“If email is not the biggest part of your social strategy, then you are giving the power of communication with your fans to companies who will gladly take them and whose advertisers will thank you to no end for providing them with eyeballs.”

In part two, we’ll bring you the Online Plugging Bible. Tune in next time! DervSwerve

Gash Collective : Moving the Needle to Equalise Music

Ellen King Courtesy of Irish Times

When the line-ups for the three biggest Irish festivals were announced earlier this year, there was universal outrage across social media at the gross lack of female representation. The stark reality is that female artists constituted a mere 27% of the total 2017 line up across the top 3 Irish festivals. We wrote about it on the blog, have a read here.

Ironically this comes at a time when Irish DJ Jenny Greene has never been so popular, with the rise and then some of her uber-super Ibiza Proms-like showcase of trance-classical in collab with the RTE Symphony Orchestra; a show which has sold-out every single performance since its inception for last year’s Electric Picnic.

Tackling disproportionate representation along with other gender imbalances within the music industry, is what Irish based Gash Collective is about. So, in response to club and festival gender bias, whether intentional or nay, this Irish collective, run by women for women (and those identifying as female), has been running a series of curated workshops aimed at encouraging females to get involved in the world of electronic music.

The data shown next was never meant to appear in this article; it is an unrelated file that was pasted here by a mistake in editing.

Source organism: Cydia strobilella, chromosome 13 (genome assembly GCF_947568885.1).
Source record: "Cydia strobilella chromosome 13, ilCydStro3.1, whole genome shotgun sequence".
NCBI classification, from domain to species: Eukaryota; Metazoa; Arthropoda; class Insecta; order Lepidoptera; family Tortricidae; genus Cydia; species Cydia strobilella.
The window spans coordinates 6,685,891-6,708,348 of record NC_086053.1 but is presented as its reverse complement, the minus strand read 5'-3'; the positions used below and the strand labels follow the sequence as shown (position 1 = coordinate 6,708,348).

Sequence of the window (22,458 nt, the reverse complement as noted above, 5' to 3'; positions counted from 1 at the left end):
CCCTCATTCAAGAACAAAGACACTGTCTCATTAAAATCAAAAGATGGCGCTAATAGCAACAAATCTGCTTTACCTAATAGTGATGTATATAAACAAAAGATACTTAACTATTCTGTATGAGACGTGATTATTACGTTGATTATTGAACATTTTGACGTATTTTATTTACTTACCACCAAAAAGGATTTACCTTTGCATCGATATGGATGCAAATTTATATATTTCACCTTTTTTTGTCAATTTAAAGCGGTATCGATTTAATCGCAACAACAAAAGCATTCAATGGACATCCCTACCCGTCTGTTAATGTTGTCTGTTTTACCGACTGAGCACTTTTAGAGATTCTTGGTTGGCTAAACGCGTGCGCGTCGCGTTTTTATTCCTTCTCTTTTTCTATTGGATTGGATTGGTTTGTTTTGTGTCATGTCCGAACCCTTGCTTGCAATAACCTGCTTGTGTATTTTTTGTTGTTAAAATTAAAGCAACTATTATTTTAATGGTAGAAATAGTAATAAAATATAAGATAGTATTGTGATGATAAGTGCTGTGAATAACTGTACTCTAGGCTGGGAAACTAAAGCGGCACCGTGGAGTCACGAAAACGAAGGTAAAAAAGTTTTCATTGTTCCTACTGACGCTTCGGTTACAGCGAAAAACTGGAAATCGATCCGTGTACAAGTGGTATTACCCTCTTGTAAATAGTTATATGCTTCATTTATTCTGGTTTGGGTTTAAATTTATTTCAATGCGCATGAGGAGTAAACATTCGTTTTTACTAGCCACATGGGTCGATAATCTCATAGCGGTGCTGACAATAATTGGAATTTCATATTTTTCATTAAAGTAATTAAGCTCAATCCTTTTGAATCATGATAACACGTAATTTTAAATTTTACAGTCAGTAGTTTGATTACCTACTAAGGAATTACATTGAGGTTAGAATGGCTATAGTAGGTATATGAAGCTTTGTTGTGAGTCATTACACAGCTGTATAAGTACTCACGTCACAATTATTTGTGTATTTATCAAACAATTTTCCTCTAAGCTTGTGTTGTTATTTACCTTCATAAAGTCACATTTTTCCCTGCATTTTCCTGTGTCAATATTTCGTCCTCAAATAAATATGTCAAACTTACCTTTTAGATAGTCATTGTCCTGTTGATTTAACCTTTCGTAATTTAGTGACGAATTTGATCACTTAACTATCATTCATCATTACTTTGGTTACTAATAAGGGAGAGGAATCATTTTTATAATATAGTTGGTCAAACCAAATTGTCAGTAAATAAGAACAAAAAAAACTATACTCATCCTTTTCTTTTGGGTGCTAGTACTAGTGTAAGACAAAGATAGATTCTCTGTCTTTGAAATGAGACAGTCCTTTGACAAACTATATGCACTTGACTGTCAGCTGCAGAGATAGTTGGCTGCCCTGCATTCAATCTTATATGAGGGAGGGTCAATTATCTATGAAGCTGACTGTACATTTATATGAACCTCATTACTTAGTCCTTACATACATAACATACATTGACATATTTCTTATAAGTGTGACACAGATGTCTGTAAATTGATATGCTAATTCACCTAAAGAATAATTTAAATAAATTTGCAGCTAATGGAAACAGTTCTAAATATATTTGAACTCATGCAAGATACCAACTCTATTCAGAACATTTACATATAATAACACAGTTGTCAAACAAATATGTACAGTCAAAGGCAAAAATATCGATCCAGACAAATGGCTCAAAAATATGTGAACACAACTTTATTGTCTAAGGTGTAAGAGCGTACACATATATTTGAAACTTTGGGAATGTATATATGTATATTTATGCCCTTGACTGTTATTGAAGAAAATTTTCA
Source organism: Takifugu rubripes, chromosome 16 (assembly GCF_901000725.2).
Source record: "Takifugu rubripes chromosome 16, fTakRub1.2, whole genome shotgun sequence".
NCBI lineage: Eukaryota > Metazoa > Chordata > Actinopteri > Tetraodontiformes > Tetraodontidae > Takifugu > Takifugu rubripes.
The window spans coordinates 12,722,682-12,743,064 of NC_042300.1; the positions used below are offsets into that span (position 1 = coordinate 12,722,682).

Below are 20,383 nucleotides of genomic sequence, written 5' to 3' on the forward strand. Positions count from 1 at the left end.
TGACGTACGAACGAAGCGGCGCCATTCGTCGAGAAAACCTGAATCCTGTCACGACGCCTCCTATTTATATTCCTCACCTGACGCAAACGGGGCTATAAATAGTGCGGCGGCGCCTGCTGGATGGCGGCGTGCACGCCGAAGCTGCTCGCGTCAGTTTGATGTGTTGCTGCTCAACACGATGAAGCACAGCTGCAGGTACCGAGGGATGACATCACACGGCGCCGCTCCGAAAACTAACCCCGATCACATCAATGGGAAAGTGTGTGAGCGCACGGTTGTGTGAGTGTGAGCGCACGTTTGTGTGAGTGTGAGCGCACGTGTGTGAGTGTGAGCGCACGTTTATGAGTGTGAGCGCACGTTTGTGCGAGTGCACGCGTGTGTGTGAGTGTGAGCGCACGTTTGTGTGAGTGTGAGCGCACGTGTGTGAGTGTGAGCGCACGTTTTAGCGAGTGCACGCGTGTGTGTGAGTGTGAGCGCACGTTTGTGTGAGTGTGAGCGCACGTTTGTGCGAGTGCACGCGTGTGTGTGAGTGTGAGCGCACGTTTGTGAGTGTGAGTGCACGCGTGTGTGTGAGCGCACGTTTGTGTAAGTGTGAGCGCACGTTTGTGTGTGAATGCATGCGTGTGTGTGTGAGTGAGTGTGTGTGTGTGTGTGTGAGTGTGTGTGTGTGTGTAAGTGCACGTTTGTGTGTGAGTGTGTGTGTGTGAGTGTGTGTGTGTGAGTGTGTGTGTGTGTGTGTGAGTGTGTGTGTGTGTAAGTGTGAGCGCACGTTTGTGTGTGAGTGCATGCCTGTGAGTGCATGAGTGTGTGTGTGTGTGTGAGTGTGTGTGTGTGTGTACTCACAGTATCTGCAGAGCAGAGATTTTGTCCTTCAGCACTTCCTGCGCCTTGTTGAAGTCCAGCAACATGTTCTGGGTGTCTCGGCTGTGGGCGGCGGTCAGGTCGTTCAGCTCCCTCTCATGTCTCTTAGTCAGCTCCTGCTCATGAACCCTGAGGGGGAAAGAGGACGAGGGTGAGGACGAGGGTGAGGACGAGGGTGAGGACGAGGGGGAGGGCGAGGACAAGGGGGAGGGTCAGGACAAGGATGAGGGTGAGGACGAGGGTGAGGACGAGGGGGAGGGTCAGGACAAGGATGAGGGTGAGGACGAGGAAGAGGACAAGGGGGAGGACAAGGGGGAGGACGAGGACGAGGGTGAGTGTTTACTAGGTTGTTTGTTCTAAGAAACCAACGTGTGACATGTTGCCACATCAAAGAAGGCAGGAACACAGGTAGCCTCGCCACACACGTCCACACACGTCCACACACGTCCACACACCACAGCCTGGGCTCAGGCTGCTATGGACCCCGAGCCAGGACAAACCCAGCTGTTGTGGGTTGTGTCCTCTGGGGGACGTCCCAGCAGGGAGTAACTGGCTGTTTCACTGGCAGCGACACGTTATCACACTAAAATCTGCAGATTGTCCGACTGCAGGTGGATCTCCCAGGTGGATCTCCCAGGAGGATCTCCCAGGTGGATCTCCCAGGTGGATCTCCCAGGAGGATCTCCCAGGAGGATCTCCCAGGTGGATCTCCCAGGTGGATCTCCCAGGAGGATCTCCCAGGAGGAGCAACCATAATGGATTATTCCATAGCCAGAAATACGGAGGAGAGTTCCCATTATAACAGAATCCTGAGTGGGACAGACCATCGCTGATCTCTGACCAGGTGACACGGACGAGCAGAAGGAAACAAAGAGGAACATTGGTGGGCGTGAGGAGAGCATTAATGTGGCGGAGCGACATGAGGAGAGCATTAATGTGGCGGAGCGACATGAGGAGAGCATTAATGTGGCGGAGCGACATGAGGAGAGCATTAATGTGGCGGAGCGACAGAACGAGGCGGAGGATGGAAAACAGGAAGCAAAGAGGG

Sponsored by Smirnoff, the workshops provide an opportunity for women over the age of 18 “to get stuck in, in a completely non-judgemental atmosphere”. The sessions focus on DJ and production skills, enabling women to learn how to use Ableton software, equipment such as turntables and CDJs (digital music players for DJing, the most common of which are produced by Pioneer) and how to mix them some musical magic.